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Bottle Care 101: How to Clean a Reusable Water Bottle

Yes, water bottles get dirty (even if you only use them for water, and especially if they are well-loved).

Cleaning water bottles extends their life, but it involves more than just rinsing them out. You need to scrub them properly, completely remove any lingering moisture, and keep them dry in between uses. 

The good thing about Reduce water bottles is that they’re built to last! They can take a beating and are surprisingly easy to clean. 

Keep reading to find out how to clean a reusable water bottle properly, restoring it to its original shine. 

Germs Love Water Bottles Almost As Much as You Do

Germs (like common viruses and bacteria) love moist, wet environments. Reusable water bottles are the perfect place for bacteria to thrive. They’re wet, and water bottles with lids create a warm, damp, and dark environment that’s the perfect breeding ground for all sorts of germs.

How many germs, you ask? If you really want to know, a small-scale study performed on four styles of plastic water bottles found that slide-top bottles contained 933,340 CFU/sq cm (colony-forming units, the measurement for living bacteria cells). In comparison, the average screw-top water bottle contained 159,060 CFU/sq cm.

The water bottles that tested the highest held water or moisture in a location without the ability for the water to evaporate. Straw-topped water bottles, like our Cold1 Mugs, had the lowest concentration of bacteria and viruses (in the study, similar straw-top bottles contained a mere 25.4 CFU/sq cm). This was probably because the straws dried quickly. 

Water bottles with screw-top lids typically contain hundreds of thousands of colony-forming units, but Reduce took a different approach to make our water bottles safer.

Reduce Hydro Pure water bottles have a copper lid that naturally repels bacteria and keeps your water bottle safer to use. 

Everyday Cleaning

Taking care of your water bottles every day is a very simple task that pays off. Your bottles will last longer and you’ll stay healthier. 

Use Soap and Lukewarm Water

Use a clean sponge or bottle brush to scrub deep inside your water bottle with soap and lukewarm water. You don’t have to use boiling-hot water to kill germs; dish soap and warm water should do the trick.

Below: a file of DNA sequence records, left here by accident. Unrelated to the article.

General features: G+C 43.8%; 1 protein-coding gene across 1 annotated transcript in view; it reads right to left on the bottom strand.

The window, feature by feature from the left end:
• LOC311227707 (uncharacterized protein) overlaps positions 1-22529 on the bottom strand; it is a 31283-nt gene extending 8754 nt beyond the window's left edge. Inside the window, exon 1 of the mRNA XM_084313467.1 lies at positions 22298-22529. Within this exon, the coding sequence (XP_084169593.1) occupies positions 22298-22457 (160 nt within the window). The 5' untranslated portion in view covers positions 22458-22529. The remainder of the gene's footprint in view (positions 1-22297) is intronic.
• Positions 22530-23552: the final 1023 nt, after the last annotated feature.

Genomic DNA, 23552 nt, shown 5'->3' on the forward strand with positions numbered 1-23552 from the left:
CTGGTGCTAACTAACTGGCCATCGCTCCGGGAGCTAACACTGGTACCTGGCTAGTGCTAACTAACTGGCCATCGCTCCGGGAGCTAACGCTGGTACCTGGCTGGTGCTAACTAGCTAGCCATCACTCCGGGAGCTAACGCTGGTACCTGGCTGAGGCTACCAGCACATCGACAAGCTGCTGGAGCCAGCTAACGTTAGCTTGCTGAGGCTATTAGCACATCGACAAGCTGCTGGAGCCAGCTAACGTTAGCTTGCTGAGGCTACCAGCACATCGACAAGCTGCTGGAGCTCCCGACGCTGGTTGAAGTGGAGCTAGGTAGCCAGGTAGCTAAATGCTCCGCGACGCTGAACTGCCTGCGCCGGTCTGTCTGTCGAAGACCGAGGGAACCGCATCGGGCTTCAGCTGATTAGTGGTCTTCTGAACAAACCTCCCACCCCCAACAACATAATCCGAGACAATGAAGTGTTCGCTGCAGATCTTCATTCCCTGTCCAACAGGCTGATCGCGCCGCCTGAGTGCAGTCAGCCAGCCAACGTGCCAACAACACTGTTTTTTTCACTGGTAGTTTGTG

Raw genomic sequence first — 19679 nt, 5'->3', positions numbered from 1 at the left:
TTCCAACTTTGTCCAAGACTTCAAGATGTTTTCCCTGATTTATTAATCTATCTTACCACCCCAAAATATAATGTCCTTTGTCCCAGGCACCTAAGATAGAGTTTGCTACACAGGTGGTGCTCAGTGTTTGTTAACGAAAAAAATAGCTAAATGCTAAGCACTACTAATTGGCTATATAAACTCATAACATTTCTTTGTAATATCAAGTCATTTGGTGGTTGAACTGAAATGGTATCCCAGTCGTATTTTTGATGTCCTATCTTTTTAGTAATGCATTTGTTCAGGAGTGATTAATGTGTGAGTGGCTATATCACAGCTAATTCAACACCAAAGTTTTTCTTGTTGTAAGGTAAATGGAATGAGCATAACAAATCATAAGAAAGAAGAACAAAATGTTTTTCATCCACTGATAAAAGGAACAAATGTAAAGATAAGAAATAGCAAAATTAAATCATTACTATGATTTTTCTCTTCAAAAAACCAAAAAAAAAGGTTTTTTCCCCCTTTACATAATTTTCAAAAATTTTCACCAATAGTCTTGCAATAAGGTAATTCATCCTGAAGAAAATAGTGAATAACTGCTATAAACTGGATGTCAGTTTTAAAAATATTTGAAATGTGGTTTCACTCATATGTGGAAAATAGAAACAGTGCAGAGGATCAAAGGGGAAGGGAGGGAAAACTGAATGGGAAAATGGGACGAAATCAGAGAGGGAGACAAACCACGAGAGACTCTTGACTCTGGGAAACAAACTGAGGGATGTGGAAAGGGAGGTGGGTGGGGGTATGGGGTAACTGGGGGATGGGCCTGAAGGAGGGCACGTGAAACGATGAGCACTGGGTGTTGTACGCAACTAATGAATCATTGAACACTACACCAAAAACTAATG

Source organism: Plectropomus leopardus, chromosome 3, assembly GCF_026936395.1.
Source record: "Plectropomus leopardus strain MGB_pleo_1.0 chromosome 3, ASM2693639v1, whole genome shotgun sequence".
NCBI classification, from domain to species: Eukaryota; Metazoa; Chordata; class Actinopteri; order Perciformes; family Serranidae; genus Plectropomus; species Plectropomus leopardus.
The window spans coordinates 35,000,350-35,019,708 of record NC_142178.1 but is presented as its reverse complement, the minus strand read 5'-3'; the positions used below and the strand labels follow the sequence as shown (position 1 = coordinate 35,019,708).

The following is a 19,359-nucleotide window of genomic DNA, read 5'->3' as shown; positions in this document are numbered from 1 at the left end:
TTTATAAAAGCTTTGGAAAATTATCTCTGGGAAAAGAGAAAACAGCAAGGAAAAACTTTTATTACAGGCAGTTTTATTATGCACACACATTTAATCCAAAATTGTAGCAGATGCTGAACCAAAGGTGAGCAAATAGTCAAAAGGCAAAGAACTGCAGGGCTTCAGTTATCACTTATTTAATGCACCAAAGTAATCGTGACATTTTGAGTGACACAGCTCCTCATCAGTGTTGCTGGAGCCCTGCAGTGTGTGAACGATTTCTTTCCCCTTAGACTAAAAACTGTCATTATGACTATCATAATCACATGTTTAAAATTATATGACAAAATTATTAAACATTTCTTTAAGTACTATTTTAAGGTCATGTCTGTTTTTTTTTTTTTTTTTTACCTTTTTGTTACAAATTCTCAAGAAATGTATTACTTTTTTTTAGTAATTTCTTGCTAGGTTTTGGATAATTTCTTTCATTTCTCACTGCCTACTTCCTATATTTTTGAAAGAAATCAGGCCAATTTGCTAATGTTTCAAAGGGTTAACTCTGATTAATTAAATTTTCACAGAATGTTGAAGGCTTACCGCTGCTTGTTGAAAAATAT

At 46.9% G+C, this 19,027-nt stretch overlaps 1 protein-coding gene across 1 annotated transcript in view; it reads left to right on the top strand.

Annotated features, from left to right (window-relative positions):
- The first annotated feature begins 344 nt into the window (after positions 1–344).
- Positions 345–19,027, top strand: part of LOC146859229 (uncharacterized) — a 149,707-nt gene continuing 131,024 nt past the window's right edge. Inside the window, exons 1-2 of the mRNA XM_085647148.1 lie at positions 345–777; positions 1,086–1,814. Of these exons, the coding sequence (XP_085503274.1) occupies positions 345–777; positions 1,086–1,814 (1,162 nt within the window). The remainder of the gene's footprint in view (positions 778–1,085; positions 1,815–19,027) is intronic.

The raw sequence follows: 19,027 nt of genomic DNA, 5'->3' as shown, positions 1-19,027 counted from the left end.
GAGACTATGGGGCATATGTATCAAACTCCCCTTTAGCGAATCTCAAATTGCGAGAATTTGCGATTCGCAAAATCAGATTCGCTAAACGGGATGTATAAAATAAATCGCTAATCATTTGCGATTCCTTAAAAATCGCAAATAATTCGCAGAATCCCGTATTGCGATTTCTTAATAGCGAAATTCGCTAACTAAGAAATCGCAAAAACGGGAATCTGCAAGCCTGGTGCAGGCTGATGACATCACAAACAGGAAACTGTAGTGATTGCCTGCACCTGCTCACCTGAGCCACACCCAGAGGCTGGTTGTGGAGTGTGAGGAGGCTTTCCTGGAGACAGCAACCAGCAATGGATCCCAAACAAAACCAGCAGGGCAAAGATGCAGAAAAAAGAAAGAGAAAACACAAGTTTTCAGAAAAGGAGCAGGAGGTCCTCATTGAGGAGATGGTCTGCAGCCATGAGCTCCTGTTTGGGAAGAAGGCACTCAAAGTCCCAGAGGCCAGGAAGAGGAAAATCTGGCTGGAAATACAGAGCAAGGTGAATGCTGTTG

Make sure that you’re using a clean sponge. Dirty sponges are a breeding ground for bacteria and could introduce more germs to your water bottle.

Dry Them Completely 

After you wash your water bottles, let them dry completely. If you’re in a rush to use your water bottle again, place a dry towel on the end of a wooden spoon and dry the inside. If you have time, just let the water bottle air-dry with the lid off. 

All of our water bottles are dishwasher safe, too. Remove all the lids and parts and place them on the top rack. It’s still a good idea to dry your water bottle completely after you remove it from the dishwasher. 

For Heavy-Duty Cleaning

Have you ever forgotten a drink, unscrewed the lid, and realized it needed more than a simple rinse? It happens to the best of us. Thankfully, there are a few different things you can do to restore your water bottle back to its like-new state. 

1. Soak in Boiling Water

If your water bottle is particularly smelly or has really difficult stuck-on bits, remove all the pieces and soak it in boiling water overnight. To do this, boil some water in a large pot. Then, remove the pot of water from the heat and place your water bottle inside. 

The next morning, grab your water bottle and hand wash it with soap. Give it a light sniff. If it still has a slight odor, soak in either baking soda solution or white vinegar. 

2. Soak in White Vinegar

Vinegar is an astringent and removes odor-causing bacteria. The best way to use vinegar to deep clean your water bottle is to fill it to the top with white vinegar. 

It’s okay to dilute the vinegar with water, but try to use as much vinegar as you can.

The next morning, rinse out the vinegar and wash it by hand with soap and water. It shouldn’t have a vinegar smell, but if you think you can still smell the vinegar, soak it overnight in boiling water. After this it should smell like new.

3. Soak in Baking Soda Solution

Baking soda is a natural deodorizer. Add two heaping teaspoons into your water bottle and fill the rest of it with warm water. Give it a nice stir and then let it sit like this overnight. 

The next morning, wash your reusable water bottle with soap and water. If you think it still has lingering odors, add some vinegar and let it sit for a few hours. The vinegar should remove the last traces of odor from your water bottle. 

Don’t use vinegar and baking soda together. This creates a chemical reaction that could damage your water bottles if you don’t rinse out the mixture fast enough. 

Hand-Washing Is Best, but the Dishwasher Works, Too

Knowing how to clean a reusable water bottle is key to making it last. Rinse them out every night and dry them completely. Hand wash to remove odor-causing bacteria as often as you can. 

Don’t forget - all Reduce water bottles are top-rack dishwasher-safe. All you have to do is remove the lid, place them in the top rack, and let your dishwasher do the hard work!

Check out our complete line of insulated cups and reusable water bottles that are easy to clean and naturally antimicrobial, too!
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